• Turn off your cell phone when entering a theater, church or meeting
  • A gentleman precedes a lady down the aisle of the theatre and takes the outer seat on the row, unless that is the better seat.  He then should relinquish that seat to a lady.
  • Never use rude or vulgar language around a lady.
  • Do not talk with your mouth full
  • Wait until everyone is served before eating.
  • If your dinner knife becomes dirty, do not put it on the tablecloth.  Place it on the edge of your plate.
  • Place the napkin in your lap immediately upon being seated.  If you must stand after putting your napkin in your lap, place it on the chair and not on the table. 
  • Wait until everyone is served before beginning to eat.
  • Young ladies and gentlemen give up their seat to adults, the infirm, the handicapped, expecting women, or the elderly in crowded buses or waiting rooms. Never be seated until your mother is seated.
  • Help ladies put their coats on and take them off.
  • At the dinner table, a gentleman helps the woman to the right of him as she sits or rises from her chair.

    • A man's word is his bond.  You will be remembered by how you kept the honor of your name.

Southern mothers lessons for her daughter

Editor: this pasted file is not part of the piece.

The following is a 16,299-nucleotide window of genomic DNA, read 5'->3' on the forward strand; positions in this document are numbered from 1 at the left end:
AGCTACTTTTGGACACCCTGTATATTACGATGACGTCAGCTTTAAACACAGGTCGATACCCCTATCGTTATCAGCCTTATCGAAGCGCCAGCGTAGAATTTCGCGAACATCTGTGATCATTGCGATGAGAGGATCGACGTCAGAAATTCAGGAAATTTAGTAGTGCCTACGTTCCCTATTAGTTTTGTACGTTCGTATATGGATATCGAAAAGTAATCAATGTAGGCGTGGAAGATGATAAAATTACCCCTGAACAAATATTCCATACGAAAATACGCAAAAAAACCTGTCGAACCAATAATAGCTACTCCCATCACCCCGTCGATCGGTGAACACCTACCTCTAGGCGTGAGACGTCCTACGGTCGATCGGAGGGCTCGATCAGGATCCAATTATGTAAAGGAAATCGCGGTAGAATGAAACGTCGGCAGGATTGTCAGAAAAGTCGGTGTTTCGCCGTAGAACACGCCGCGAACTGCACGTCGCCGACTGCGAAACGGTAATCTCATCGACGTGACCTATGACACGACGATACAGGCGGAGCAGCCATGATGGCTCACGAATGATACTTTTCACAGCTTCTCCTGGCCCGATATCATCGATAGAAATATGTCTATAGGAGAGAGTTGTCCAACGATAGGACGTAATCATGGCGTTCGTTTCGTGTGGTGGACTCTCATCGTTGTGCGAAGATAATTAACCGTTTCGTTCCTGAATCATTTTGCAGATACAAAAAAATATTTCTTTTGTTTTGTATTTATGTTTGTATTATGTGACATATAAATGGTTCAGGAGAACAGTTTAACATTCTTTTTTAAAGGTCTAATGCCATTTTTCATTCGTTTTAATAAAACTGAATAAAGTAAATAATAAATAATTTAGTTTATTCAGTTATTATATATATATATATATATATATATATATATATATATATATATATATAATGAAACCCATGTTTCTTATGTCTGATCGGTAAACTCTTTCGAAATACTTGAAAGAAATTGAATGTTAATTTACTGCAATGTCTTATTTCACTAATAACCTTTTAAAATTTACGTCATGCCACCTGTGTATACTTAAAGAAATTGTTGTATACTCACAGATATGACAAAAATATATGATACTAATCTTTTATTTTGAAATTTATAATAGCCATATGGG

• Always say yes ma'am or yes, sir / no ma'am or no, sir to one's elders and those in authority.
  • Remember to say please and thank you for gifts, kindnesses, and services rendered.
  • Remember to write a prompt thank you note when someone has entertained you and for every gift
  • RSVP means Respond if you please.  Do so promptly.
  • A gentleman stands when a lady comes to the table and remains standing until the lady is seated.  Do not linger and leave a gentleman standing. Extend a brief but cordial greeting and progress on...or sit if invited so the gentleman might sit and continue his meal.  It is better not to intrude on a private gathering.
  • A lady may wear a hat inside.
  • Proceed through the door held by a gentleman with a smile and a thank you.
  • Walk on the inside when walking down a sidewalk with a lady.
  • A lady never walks and smokes.  Indeed, it is preferable that a lady not smoke as that habit will affect her children and the aesthetics of her home and vehicle.